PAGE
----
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The Catcher in the Rye Analysis and Plot

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The Catcher in the Rye by J.D.Salinger is certainly a unique book, it is not really like any other. The plot is rather basic and to some, probably quite boring. It simply involves a rebellious boy who gets kicked out of school and then spends the next few days in New York by himself.

Often the first thing I do when I pick up a book is to try and grasp at least a mild understanding of what the book may be on about, using only the title. This usually gets my mind whirring but often ends in ridiculous storylines that are really nothing to do with the book. Mr Salinger did just that, the title really makes no sense. I had no clue what Rye even meant; I went to the blurb of the book to see if it could enlighten me with any hints as to what Rye is? Unfortunately, I did not get an answer and so after scouring the internet for a few minutes I finally came across a small explanation. Essentially the title is a reference to a poem called Comin’ Thro the Rye by Robert Burns. The poem is sort of a symbol for how the main character in the book, Holden Caulfield wants to preserve the innocence of his childhood.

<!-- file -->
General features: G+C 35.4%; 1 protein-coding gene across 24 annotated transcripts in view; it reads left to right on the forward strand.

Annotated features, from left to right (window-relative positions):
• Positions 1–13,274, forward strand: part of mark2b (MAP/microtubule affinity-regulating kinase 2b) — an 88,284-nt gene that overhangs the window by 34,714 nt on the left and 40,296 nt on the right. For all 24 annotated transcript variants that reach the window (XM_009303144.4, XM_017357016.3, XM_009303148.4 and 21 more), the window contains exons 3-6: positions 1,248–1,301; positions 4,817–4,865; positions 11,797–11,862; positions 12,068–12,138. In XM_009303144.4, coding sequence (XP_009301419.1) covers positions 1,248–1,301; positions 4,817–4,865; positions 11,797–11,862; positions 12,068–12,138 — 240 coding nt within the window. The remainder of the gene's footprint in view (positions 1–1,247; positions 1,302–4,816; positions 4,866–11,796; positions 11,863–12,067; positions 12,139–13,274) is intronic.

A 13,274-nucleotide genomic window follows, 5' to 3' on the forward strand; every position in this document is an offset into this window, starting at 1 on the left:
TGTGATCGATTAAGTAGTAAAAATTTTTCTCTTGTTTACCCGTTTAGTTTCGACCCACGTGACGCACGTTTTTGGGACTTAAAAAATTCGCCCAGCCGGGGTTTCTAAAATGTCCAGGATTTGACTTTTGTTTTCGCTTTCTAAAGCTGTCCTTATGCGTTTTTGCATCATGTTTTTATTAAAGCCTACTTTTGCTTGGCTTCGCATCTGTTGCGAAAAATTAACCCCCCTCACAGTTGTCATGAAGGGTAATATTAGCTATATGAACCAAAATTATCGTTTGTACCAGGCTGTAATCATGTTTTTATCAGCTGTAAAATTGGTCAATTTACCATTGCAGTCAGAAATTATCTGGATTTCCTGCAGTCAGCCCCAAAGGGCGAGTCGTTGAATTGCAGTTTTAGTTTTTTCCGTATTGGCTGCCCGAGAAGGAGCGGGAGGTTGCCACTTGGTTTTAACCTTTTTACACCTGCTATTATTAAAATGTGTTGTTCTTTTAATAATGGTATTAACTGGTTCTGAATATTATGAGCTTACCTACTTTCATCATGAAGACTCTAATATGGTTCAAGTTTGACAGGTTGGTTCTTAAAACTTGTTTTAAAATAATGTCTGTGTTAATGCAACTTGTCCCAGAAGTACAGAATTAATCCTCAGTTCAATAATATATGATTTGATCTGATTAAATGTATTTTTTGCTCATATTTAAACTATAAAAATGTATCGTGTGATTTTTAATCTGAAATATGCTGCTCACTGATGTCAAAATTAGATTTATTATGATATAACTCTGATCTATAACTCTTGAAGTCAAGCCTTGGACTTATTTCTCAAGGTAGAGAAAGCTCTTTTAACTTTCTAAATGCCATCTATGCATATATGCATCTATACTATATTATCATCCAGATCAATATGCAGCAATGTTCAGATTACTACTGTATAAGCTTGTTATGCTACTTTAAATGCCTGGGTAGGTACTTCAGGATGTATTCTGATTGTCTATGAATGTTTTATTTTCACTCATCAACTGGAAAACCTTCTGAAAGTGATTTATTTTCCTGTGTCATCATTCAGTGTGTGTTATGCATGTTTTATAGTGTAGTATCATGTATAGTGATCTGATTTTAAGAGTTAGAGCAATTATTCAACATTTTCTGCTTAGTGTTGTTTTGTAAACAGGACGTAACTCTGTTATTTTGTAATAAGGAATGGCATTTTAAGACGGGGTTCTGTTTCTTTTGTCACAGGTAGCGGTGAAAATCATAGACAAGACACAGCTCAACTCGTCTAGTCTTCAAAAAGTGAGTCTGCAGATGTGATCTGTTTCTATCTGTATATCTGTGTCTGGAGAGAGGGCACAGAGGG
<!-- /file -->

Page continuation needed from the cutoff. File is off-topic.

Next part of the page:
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The book starts off with a rather unique style where Holden addresses the reader directly. He talks about how he goes to a prestigious boarding school which immediately captured my attention as I also go to a boarding school and so the book sort of added another layer of relatability for me.

The whole book is essentially just him retelling a few days of his rebellious life as a 17-year-old. He also very occasionally will flash forward to his own life, but this is done very infrequently. The part where many people may dislike about the book is the amount of profanity and negativity that is a common theme throughout the book. I don’t think there is even one page which doesn’t have some sort of negative opinion in.

This very negative attitude towards anything is actually very interesting to see from a modern day perspective, Holden always talks about how he is depressed and from my point of view he was very much depressed and needed serious help but no teacher or adult recognised this mental health issue and so he carried on his sad life without any official recognition of his mental disorder.

Even though Holden almost definitely does have depression some of his ideas and feelings towards certain things are very relatable and sometimes one can easily agree with him. I am unsure if I will agree with him in 10 years but certainly right now, his opinions on some levels are very relatable which is what makes this book very engaging and interesting.

I think that due to the language used in this book and The Catcher in the Rye analysis shows that it probably isn’t best to read it if you are under 13 and also I think if you are over 30 it is probably quite an infuriating read where almost everything he does probably seems wrong and stupid. However, I think if you are in-between this age brackets this book is a perfect read for you. 

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